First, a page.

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Time Out says
Tue Dec 7 2010Playing it more low key and less brash than in ‘Marie Antoinette’, Sofia Coppola is back in another rarefied world for her fourth feature and her first on home turf since ‘The Virgin Suicides’. This time she swaps Versailles for Sunset Boulevard and the French queen for Johnny Marco (Stephen Dorff), a movie star living in limbo in a Hollywood hotel. Not any lodging house either, but the Chateau Marmont, a haven for upscale decadence where one is likely, as Johnny does, to bump into the likes of Benicio del Toro in the lift (a nod to Scarlett Johansson’s joke that she had a steamy encounter with him in one of the hotel’s elevators).
Johnny does little apart from feel like a spare part at his own parties, lie in bed watching strippers slide down poles as he recovers from a broken arm and occasionally obey orders to attend press conferences. The only constant in his life, beyond room service, is his 11-year-old daughter Cleo (Elle Fanning). Even then, this smiling, smart girl’s visits feel like an awkward duty. It’s only when Cleo’s mother leaves her with him for longer than usual that Johnny hangs out with her, takes her to Italy and enjoys the warmth of a father-daughter relationship, even if they’re not doing much more than playing tennis on Wii Sports and sharing ice cream.
The upscale hotel location, the character in limbo and on the cusp of recovery or reawakening and the tenderness between two unlikely characters are all familiar from ‘Lost in Translation’, and there’s a sense of treading old ground. At the same time, for all the familiarity, the difference is that this is a film about Hollywood, the place as well as the ideal, and there’s a hint of the sinister side of celebrity in the anonymous, nasty texts Johnny receives and his paranoia that he’s being followed by paparazzi wherever he goes.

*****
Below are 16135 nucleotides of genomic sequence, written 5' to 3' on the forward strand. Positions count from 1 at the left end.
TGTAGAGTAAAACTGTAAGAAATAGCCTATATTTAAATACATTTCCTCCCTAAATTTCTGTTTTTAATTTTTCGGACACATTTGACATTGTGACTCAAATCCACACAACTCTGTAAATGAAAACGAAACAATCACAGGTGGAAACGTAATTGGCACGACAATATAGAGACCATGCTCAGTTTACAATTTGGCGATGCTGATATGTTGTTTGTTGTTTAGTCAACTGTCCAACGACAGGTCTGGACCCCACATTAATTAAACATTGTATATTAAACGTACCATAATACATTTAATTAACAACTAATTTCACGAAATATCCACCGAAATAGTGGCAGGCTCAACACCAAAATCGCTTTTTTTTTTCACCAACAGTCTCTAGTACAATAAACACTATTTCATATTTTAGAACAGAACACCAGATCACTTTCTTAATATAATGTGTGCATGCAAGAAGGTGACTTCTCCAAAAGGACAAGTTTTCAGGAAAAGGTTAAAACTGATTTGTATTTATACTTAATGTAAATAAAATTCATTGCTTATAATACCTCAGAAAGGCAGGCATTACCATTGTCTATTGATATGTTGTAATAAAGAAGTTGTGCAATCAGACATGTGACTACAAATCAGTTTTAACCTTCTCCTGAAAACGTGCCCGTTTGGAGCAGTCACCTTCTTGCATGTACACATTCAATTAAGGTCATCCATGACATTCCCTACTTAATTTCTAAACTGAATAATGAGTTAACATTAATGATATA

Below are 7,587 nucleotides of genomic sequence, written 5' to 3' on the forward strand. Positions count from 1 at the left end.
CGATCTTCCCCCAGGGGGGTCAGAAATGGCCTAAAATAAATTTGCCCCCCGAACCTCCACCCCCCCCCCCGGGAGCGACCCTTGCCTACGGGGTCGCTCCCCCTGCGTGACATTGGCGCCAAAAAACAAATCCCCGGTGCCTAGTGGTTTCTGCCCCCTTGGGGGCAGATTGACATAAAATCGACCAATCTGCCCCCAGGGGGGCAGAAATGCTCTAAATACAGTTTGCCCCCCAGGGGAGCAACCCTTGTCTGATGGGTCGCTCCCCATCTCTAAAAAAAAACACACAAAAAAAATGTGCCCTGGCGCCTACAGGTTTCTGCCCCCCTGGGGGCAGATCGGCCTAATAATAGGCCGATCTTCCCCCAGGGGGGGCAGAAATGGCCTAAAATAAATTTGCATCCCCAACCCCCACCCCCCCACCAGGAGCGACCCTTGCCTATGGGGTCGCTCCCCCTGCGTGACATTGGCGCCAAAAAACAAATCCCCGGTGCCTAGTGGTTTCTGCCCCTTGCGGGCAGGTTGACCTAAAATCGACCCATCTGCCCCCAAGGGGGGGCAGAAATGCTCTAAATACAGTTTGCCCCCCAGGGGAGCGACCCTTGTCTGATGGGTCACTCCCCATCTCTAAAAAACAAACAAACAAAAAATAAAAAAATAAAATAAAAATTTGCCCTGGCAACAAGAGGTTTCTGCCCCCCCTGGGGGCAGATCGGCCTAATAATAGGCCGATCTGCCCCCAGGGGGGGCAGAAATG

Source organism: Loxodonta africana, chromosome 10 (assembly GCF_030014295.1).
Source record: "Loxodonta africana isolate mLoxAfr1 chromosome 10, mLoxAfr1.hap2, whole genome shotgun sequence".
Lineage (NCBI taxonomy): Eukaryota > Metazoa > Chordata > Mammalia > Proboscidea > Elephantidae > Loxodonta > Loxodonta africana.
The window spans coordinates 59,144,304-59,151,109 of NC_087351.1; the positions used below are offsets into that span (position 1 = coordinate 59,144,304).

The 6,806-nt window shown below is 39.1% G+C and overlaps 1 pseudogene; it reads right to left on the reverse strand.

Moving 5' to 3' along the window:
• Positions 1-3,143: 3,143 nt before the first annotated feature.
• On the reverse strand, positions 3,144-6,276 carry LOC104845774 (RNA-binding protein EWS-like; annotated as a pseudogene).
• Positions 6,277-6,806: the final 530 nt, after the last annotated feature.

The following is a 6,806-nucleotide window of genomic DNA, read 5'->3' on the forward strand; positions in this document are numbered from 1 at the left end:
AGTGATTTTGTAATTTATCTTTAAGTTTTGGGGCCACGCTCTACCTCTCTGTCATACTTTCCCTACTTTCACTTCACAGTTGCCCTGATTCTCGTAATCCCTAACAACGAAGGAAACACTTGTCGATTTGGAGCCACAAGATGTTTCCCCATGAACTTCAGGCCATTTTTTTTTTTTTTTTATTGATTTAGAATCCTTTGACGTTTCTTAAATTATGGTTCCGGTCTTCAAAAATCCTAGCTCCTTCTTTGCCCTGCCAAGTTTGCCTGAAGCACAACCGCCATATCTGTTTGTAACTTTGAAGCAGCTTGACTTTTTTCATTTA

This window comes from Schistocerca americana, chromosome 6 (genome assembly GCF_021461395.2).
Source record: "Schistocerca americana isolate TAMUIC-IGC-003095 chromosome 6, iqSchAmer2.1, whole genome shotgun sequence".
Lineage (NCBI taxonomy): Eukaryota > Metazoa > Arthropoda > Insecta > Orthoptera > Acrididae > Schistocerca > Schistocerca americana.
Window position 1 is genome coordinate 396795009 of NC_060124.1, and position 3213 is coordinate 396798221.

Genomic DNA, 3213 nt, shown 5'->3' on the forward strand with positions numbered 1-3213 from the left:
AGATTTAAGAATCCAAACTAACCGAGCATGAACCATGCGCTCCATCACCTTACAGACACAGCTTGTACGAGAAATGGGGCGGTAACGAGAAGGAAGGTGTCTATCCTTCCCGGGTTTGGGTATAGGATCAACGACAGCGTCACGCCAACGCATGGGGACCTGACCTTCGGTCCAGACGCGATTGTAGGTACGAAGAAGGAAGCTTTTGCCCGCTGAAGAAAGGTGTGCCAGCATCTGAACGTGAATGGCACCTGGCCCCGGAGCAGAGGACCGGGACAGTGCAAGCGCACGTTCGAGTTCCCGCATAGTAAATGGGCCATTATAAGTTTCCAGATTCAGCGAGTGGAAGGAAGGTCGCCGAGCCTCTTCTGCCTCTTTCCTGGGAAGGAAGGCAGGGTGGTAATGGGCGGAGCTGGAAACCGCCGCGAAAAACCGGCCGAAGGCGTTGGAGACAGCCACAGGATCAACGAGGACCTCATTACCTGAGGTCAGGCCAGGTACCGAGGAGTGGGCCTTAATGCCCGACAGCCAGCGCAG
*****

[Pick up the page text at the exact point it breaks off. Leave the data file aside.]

That said, the film’s notes on fame are gentle and wry, never damning or deep, so questions from journalists don’t reach the satirical levels of ‘8 1/2’ or even the reality of ‘Don’t Look Back’. Some gags – of which there’s only a sprinkling – are surprisingly broad: Johnny goes to bed with someone and falls asleep between her legs; his masseur alarms him by preferring to work in the nude; crude Italian models swamp him at an awards ceremony.
Coppola is more comfortable with the quieter, more moody and dominant side of her film. She opens as Johnny drives a sports car round and round a track at length. Later, he motors across the country en route to a suggested personal epiphany, to which Coppola is too cool to get too close, meaning that the film fades out weakly. She prefers to look, not touch: standout scenes include Chloe skating around a rink as her father looks on and another in which Johnny has a mould made of his head, leaving us feeling claustrophobic and him strangely free as he sits in silence and encased. Coppola works with Gus Van Sant’s cinematographer Harris Savides and the link with Van Sant shows in a use of natural light, stillness and a search for the essential in quiet scenes.
For all the knowing Hollywood face of ‘Somewhere’, it’s the non-celebrity, Chloe, who is the film’s soul. Her age, moving from child to teens, means her interaction with her dad and other adults is oddly ambiguous and Coppola again shows how keen she is to show cosseted young girls and women struggling with their place in the world. The rapport between Dorff and Fanning is fun and tender, especially when she shoots him daggers when he brings a woman to breakfast in Italy, but while it’s Johnny’s life we see the most of, it’s Chloe’s which ends up being the most intriguing.
Author: Dave Calhoun